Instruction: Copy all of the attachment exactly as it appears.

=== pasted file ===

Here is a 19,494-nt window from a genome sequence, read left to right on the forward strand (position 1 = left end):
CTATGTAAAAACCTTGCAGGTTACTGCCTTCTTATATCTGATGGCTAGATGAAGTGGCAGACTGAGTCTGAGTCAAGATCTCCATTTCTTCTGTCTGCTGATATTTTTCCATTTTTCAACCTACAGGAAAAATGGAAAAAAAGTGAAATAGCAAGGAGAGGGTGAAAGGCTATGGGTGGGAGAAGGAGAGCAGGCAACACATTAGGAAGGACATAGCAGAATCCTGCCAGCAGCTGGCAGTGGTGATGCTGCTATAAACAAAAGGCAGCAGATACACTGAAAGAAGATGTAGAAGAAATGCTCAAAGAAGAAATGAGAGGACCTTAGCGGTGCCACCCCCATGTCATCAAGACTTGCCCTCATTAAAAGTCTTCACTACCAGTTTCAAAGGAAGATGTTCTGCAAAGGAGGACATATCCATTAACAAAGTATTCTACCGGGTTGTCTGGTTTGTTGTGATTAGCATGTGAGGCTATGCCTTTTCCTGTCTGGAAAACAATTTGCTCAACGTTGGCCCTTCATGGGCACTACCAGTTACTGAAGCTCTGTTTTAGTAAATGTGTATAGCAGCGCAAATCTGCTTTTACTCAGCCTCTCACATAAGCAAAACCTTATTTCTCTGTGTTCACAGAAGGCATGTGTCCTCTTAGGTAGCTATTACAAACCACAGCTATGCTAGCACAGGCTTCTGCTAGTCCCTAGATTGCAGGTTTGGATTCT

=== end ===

Here is a 19,494-nt window from a genome sequence, read left to right on the forward strand (position 1 = left end):
CTATGTAAAAACCTTGCAGGTTACTGCCTTCTTATATCTGATGGCTAGATGAAGTGGCAGACTGAGTCTGAGTCAAGATCTCCATTTCTTCTGTCTGCTGATATTTTTCCATTTTTCAACCTACAGGAAAAATGGAAAAAAAGTGAAATAGCAAGGAGAGGGTGAAAGGCTATGGGTGGGAGAAGGAGAGCAGGCAACACATTAGGAAGGACATAGCAGAATCCTGCCAGCAGCTGGCAGTGGTGATGCTGCTATAAACAAAAGGCAGCAGATACACTGAAAGAAGATGTAGAAGAAATGCTCAAAGAAGAAATGAGAGGACCTTAGCGGTGCCACCCCCATGTCATCAAGACTTGCCCTCATTAAAAGTCTTCACTACCAGTTTCAAAGGAAGATGTTCTGCAAAGGAGGACATATCCATTAACAAAGTATTCTACCGGGTTGTCTGGTTTGTTGTGATTAGCATGTGAGGCTATGCCTTTTCCTGTCTGGAAAACAATTTGCTCAACGTTGGCCCTTCATGGGCACTACCAGTTACTGAAGCTCTGTTTTAGTAAATGTGTATAGCAGCGCAAATCTGCTTTTACTCAGCCTCTCACATAAGCAAAACCTTATTTCTCTGTGTTCACAGAAGGCATGTGTCCTCTTAGGTAGCTATTACAAACCACAGCTATGCTAGCACAGGCTTCTGCTAGTCCCTAGATTGCAGGTTTGGATTCT